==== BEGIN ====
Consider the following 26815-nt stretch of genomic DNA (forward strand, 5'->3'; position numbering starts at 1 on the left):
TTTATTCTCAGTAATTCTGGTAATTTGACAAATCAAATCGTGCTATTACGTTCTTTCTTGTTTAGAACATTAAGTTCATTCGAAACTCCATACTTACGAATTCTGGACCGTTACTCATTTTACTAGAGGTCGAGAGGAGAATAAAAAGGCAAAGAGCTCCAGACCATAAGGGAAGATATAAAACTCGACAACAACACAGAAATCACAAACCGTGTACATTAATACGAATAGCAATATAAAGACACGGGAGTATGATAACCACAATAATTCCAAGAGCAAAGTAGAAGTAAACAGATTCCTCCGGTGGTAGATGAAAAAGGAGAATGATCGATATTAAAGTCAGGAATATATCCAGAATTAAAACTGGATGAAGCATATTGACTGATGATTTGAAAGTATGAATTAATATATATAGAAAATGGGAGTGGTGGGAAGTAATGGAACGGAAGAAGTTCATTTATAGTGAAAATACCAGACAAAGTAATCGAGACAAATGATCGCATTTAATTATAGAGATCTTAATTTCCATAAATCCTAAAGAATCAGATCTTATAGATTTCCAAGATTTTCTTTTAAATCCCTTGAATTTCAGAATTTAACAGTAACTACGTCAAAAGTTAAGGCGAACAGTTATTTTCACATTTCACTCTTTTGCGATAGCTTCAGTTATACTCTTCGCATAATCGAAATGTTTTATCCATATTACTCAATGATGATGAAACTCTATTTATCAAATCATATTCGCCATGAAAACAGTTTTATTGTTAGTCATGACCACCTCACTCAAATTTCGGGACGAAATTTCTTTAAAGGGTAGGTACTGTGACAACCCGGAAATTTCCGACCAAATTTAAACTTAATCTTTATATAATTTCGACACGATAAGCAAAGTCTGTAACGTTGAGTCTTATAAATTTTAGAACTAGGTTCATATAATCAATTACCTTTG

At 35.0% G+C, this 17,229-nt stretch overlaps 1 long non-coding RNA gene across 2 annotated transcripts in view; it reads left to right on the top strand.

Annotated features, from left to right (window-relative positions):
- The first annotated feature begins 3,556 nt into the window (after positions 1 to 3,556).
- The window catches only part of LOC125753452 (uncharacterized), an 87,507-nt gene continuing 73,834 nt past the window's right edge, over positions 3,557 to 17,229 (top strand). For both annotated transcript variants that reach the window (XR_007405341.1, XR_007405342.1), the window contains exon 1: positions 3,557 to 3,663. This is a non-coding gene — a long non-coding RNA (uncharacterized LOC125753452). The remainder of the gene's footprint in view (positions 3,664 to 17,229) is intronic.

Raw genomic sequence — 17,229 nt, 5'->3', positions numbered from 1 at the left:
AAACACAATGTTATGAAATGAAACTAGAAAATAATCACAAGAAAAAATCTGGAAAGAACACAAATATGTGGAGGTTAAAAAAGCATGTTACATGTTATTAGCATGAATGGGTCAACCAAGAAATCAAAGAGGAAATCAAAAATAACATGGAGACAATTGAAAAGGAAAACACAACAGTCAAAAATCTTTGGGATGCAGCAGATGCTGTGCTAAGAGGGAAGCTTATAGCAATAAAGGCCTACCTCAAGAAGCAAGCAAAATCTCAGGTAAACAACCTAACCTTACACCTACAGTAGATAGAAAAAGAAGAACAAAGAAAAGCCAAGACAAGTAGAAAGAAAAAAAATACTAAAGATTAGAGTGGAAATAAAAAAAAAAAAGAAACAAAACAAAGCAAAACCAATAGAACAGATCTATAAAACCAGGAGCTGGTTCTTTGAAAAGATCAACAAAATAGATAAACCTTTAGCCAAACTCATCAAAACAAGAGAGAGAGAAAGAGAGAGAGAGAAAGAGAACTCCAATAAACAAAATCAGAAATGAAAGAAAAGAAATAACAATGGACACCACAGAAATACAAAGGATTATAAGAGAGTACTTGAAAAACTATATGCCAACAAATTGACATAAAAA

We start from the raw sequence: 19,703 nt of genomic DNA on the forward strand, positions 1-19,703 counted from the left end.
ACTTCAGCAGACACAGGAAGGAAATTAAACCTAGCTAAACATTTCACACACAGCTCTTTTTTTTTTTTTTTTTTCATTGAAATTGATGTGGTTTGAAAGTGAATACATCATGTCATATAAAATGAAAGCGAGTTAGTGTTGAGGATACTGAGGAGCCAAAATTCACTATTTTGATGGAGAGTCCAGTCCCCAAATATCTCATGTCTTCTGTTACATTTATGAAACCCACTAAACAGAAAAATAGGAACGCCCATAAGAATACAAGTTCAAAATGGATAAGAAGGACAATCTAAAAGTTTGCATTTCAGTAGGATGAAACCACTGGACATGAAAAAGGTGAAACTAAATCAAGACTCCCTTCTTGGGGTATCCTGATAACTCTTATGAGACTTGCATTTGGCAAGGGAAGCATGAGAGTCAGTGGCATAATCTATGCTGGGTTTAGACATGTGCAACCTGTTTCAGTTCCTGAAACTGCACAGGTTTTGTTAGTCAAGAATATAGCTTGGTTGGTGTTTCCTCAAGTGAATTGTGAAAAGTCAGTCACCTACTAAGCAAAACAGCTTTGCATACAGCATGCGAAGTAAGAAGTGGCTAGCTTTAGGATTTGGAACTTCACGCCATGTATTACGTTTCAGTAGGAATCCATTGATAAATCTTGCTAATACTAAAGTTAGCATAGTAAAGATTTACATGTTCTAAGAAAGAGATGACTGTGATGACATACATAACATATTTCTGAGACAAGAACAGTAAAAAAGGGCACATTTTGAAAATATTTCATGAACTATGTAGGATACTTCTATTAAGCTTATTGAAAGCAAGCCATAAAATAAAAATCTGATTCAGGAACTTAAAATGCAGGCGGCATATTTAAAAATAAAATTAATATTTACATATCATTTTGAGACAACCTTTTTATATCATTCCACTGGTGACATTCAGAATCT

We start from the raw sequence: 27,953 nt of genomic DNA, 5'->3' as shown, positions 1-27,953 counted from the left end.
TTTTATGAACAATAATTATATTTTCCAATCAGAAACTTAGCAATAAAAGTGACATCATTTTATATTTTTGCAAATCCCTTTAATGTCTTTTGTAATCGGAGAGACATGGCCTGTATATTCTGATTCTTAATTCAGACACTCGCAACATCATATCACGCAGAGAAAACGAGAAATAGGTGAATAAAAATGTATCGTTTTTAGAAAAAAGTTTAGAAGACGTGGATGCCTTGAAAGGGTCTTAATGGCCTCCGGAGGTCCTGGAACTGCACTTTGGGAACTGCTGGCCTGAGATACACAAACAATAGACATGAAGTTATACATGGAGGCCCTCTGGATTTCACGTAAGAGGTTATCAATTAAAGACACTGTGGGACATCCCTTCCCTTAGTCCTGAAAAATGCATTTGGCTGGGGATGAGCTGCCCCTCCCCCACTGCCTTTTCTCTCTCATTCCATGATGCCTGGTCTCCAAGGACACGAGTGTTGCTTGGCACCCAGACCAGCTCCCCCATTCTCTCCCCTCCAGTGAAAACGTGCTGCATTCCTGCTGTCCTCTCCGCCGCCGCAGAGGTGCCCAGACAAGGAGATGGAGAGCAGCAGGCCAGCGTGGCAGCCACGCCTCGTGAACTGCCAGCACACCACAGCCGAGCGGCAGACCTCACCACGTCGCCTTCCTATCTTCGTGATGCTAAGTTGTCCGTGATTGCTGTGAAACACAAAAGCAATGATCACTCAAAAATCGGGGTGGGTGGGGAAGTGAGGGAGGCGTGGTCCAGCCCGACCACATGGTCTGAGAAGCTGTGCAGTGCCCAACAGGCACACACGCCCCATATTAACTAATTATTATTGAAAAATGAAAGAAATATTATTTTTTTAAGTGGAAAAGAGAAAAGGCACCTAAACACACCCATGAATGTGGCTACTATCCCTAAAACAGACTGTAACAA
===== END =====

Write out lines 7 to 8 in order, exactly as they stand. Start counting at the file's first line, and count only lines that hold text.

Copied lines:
Raw genomic sequence — 17,229 nt, 5'->3', positions numbered from 1 at the left:
AAACACAATGTTATGAAATGAAACTAGAAAATAATCACAAGAAAAAATCTGGAAAGAACACAAATATGTGGAGGTTAAAAAAGCATGTTACATGTTATTAGCATGAATGGGTCAACCAAGAAATCAAAGAGGAAATCAAAAATAACATGGAGACAATTGAAAAGGAAAACACAACAGTCAAAAATCTTTGGGATGCAGCAGATGCTGTGCTAAGAGGGAAGCTTATAGCAATAAAGGCCTACCTCAAGAAGCAAGCAAAATCTCAGGTAAACAACCTAACCTTACACCTACAGTAGATAGAAAAAGAAGAACAAAGAAAAGCCAAGACAAGTAGAAAGAAAAAAAATACTAAAGATTAGAGTGGAAATAAAAAAAAAAAAGAAACAAAACAAAGCAAAACCAATAGAACAGATCTATAAAACCAGGAGCTGGTTCTTTGAAAAGATCAACAAAATAGATAAACCTTTAGCCAAACTCATCAAAACAAGAGAGAGAGAAAGAGAGAGAGAGAAAGAGAACTCCAATAAACAAAATCAGAAATGAAAGAAAAGAAATAACAATGGACACCACAGAAATACAAAGGATTATAAGAGAGTACTTGAAAAACTATATGCCAACAAATTGACATAAAAA